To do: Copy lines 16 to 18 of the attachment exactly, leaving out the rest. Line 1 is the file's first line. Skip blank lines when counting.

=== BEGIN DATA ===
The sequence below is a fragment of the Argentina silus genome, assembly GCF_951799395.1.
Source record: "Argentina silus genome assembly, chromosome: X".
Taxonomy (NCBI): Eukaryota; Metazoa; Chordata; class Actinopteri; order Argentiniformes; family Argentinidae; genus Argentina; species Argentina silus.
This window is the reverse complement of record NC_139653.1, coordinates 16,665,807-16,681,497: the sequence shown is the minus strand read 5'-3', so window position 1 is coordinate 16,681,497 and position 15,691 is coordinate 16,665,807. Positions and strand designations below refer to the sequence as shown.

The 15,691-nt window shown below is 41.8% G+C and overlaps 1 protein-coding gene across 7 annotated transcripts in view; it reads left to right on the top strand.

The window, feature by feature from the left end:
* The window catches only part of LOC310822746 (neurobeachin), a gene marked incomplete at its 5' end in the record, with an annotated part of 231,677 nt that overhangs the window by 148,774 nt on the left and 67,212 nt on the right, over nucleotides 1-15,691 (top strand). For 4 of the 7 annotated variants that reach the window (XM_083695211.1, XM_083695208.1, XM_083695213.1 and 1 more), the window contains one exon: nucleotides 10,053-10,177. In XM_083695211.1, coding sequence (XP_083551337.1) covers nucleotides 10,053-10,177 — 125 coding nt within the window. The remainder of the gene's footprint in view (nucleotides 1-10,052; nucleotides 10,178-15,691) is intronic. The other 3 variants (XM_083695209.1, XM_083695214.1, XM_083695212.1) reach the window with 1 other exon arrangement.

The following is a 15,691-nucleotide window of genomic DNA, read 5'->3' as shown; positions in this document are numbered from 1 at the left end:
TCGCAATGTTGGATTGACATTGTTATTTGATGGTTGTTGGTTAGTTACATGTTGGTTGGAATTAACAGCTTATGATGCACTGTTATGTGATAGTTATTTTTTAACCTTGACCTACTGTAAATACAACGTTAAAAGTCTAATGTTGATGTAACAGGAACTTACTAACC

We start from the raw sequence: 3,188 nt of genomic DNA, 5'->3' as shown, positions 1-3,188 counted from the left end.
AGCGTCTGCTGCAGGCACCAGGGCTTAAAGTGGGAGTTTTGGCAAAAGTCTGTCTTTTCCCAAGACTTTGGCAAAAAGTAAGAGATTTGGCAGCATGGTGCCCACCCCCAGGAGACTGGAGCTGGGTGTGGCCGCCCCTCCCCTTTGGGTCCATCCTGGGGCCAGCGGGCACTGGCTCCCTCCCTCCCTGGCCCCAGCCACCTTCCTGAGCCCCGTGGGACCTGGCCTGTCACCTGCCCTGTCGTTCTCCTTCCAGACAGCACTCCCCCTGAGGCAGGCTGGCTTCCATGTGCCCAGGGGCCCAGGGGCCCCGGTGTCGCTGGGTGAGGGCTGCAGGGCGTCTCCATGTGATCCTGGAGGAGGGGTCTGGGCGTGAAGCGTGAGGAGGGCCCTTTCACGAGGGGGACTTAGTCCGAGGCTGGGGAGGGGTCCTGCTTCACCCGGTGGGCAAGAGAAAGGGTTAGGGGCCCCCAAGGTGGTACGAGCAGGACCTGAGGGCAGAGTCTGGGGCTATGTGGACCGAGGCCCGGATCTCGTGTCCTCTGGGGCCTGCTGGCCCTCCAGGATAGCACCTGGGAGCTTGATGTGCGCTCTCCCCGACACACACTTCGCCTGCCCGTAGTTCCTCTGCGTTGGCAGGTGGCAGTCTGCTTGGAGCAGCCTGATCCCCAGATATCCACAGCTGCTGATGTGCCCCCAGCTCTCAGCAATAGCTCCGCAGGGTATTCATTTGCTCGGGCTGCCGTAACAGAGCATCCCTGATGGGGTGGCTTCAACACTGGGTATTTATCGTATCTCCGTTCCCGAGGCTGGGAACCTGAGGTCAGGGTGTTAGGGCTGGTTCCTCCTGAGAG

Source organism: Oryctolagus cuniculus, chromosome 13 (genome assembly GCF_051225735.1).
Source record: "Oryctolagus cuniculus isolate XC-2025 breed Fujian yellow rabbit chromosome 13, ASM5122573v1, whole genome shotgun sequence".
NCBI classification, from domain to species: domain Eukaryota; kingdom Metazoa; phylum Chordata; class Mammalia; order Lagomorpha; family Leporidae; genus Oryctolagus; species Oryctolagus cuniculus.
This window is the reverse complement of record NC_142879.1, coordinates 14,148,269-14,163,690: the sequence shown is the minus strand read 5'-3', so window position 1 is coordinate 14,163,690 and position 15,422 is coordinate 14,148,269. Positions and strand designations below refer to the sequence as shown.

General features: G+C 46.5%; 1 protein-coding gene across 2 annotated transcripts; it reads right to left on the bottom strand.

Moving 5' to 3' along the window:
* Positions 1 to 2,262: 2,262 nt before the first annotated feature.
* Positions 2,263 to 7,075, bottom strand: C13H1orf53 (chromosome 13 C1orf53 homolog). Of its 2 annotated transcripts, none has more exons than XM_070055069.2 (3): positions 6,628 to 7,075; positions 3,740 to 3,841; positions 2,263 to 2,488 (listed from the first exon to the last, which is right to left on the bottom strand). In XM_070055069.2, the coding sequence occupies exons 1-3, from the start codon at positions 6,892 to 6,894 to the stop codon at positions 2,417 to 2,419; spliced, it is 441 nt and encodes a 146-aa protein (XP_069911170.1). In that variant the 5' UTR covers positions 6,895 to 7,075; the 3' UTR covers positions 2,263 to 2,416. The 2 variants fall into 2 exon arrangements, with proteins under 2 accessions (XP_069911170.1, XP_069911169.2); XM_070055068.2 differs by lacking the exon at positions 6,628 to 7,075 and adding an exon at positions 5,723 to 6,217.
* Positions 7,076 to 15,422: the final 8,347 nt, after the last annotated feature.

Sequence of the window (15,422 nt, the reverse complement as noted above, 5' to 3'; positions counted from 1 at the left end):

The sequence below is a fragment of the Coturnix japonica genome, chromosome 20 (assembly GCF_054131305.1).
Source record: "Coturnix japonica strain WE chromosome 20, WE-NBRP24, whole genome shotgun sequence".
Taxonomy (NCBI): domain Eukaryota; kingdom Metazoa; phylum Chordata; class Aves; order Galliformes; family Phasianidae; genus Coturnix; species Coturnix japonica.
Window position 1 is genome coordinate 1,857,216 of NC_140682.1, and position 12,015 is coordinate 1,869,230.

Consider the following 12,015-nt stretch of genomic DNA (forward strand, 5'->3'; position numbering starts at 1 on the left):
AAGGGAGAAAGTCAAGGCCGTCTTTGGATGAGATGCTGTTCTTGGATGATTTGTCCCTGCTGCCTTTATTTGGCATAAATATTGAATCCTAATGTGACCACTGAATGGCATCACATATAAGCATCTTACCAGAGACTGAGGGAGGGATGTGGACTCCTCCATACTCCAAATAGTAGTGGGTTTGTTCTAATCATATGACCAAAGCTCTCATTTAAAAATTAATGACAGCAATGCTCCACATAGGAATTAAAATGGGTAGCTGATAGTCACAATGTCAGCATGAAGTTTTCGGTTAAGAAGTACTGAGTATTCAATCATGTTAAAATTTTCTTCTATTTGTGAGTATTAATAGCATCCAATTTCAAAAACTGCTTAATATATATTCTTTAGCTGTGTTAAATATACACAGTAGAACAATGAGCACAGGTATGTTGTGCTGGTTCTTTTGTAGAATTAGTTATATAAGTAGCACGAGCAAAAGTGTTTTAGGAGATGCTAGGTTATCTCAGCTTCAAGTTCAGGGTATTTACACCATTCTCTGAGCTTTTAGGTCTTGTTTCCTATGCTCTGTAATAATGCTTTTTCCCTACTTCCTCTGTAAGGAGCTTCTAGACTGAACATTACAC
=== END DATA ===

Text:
General features: G+C 46.5%; 1 protein-coding gene across 2 annotated transcripts; it reads right to left on the bottom strand.

Moving 5' to 3' along the window:
* Positions 1 to 2,262: 2,262 nt before the first annotated feature.